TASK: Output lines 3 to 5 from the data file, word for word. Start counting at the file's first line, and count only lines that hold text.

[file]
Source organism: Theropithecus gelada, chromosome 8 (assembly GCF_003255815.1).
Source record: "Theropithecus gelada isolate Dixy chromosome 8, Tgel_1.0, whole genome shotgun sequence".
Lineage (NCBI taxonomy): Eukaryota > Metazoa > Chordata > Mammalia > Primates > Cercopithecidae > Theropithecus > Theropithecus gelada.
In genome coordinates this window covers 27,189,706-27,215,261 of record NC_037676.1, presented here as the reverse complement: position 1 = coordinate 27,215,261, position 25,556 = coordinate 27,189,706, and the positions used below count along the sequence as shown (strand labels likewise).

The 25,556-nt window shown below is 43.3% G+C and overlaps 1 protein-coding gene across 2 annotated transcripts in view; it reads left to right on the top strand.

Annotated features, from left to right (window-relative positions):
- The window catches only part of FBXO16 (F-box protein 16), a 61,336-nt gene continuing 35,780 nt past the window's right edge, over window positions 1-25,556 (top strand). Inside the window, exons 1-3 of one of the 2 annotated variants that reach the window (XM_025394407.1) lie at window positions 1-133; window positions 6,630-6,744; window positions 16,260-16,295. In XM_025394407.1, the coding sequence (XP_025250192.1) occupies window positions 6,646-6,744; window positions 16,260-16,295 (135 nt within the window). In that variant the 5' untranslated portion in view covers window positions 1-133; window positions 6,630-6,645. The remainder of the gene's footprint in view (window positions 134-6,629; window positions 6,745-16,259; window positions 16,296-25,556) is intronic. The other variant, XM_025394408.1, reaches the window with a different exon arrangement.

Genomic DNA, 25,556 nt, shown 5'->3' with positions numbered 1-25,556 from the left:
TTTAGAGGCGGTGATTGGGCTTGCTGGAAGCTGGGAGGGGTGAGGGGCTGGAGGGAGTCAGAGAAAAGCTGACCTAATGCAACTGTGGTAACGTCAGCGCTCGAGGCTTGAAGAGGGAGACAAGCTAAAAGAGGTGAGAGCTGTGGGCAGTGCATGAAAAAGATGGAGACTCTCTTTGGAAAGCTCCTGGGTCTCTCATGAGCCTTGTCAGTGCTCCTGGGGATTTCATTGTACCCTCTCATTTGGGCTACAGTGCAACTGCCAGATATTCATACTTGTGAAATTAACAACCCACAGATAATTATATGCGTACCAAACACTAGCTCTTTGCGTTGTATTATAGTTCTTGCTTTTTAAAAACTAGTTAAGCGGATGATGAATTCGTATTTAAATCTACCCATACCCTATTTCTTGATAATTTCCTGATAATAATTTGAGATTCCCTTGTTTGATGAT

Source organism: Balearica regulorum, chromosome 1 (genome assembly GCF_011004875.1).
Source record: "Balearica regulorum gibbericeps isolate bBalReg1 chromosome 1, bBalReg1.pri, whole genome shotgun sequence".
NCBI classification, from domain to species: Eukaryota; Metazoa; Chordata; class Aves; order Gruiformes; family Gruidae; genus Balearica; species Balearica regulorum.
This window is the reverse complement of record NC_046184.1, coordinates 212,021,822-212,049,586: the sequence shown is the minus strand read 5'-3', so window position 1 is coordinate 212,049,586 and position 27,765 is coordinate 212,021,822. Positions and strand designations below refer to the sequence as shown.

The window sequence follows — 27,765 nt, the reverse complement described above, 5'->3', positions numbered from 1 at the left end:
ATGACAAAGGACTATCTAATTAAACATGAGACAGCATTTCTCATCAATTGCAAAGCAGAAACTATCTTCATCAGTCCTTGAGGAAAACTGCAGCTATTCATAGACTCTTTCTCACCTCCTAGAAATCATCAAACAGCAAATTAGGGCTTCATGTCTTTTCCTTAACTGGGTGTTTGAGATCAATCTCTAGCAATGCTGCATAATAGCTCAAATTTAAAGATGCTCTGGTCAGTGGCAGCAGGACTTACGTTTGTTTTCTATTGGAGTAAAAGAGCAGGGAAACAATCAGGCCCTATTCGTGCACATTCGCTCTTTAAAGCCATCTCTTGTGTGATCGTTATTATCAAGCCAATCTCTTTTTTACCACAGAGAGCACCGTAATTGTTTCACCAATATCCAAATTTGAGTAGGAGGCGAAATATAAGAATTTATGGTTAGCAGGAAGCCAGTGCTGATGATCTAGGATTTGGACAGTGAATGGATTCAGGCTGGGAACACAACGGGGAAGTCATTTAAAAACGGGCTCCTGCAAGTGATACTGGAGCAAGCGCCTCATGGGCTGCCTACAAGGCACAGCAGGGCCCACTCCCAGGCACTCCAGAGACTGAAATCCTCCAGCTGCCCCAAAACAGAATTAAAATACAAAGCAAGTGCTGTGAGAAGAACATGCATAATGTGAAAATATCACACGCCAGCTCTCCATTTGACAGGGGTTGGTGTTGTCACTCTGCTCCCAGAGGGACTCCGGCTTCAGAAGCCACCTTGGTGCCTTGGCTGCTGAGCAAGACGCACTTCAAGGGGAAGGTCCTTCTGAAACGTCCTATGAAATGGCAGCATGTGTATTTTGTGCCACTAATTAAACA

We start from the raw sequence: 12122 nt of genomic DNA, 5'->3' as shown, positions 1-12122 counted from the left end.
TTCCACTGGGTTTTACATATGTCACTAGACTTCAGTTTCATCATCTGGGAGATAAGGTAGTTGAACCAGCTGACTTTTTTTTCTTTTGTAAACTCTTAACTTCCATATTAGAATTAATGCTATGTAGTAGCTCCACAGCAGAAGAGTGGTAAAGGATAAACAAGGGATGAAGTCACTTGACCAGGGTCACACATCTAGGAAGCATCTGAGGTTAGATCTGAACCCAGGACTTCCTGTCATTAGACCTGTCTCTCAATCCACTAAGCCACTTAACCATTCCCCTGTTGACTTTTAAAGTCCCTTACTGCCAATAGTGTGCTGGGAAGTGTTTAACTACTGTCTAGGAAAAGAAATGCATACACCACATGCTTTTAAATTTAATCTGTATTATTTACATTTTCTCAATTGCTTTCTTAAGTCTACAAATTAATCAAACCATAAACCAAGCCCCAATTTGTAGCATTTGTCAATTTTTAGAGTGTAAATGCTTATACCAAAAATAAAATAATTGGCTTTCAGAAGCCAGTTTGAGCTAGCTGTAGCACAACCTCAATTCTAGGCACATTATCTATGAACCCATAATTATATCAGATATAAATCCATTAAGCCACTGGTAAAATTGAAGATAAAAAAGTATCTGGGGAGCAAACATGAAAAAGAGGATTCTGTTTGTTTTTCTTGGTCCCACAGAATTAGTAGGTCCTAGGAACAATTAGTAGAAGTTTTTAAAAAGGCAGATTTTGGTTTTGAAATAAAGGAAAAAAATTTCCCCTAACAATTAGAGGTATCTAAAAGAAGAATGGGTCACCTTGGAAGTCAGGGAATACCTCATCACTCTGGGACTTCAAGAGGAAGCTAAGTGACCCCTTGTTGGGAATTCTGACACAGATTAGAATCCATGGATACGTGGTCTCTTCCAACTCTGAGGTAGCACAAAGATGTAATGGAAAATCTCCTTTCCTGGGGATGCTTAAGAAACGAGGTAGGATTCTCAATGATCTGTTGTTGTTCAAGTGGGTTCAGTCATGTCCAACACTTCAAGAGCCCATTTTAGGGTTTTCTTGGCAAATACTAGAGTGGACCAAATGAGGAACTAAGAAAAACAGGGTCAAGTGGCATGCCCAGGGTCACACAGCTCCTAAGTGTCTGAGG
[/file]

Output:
Lineage (NCBI taxonomy): Eukaryota > Metazoa > Chordata > Mammalia > Primates > Cercopithecidae > Theropithecus > Theropithecus gelada.
In genome coordinates this window covers 27,189,706-27,215,261 of record NC_037676.1, presented here as the reverse complement: position 1 = coordinate 27,215,261, position 25,556 = coordinate 27,189,706, and the positions used below count along the sequence as shown (strand labels likewise).

The 25,556-nt window shown below is 43.3% G+C and overlaps 1 protein-coding gene across 2 annotated transcripts in view; it reads left to right on the top strand.